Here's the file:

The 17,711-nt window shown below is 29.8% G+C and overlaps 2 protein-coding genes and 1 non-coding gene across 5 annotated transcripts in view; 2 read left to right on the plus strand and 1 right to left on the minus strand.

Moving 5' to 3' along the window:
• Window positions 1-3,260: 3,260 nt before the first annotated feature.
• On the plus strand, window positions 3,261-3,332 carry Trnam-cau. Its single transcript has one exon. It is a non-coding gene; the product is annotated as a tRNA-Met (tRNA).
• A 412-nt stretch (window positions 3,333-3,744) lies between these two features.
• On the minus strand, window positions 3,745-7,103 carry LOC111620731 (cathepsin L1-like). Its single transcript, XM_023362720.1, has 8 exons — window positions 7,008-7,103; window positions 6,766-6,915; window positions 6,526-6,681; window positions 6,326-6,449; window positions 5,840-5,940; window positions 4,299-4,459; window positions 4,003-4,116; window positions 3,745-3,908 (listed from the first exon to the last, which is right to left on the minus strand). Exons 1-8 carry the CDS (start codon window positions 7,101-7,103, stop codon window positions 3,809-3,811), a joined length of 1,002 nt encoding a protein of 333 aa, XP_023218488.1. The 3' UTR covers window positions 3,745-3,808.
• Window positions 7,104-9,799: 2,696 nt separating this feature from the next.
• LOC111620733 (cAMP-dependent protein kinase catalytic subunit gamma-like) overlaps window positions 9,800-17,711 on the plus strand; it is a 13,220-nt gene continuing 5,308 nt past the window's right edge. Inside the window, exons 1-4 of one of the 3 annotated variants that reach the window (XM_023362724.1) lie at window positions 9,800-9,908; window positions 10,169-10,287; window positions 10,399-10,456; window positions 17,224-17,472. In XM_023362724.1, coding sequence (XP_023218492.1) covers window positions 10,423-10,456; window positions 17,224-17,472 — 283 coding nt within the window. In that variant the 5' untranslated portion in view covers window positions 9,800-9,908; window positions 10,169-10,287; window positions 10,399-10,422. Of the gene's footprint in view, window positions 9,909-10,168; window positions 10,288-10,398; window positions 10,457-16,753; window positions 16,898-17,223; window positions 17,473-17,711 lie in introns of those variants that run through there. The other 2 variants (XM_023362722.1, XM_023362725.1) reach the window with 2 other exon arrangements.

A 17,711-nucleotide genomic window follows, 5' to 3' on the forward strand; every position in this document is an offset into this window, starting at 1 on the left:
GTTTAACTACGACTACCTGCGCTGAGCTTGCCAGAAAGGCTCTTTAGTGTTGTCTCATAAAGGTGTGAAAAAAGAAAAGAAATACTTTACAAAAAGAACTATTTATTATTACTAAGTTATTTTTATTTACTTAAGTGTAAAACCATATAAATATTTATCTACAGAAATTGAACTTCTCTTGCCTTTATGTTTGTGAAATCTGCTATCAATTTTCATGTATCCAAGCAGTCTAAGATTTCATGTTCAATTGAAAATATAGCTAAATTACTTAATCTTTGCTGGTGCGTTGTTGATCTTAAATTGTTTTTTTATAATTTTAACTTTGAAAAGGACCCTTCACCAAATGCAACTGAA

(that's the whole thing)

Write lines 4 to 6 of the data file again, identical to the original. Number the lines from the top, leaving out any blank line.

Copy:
• On the plus strand, window positions 3,261-3,332 carry Trnam-cau. Its single transcript has one exon. It is a non-coding gene; the product is annotated as a tRNA-Met (tRNA).
• A 412-nt stretch (window positions 3,333-3,744) lies between these two features.
• On the minus strand, window positions 3,745-7,103 carry LOC111620731 (cathepsin L1-like). Its single transcript, XM_023362720.1, has 8 exons — window positions 7,008-7,103; window positions 6,766-6,915; window positions 6,526-6,681; window positions 6,326-6,449; window positions 5,840-5,940; window positions 4,299-4,459; window positions 4,003-4,116; window positions 3,745-3,908 (listed from the first exon to the last, which is right to left on the minus strand). Exons 1-8 carry the CDS (start codon window positions 7,101-7,103, stop codon window positions 3,809-3,811), a joined length of 1,002 nt encoding a protein of 333 aa, XP_023218488.1. The 3' UTR covers window positions 3,745-3,808.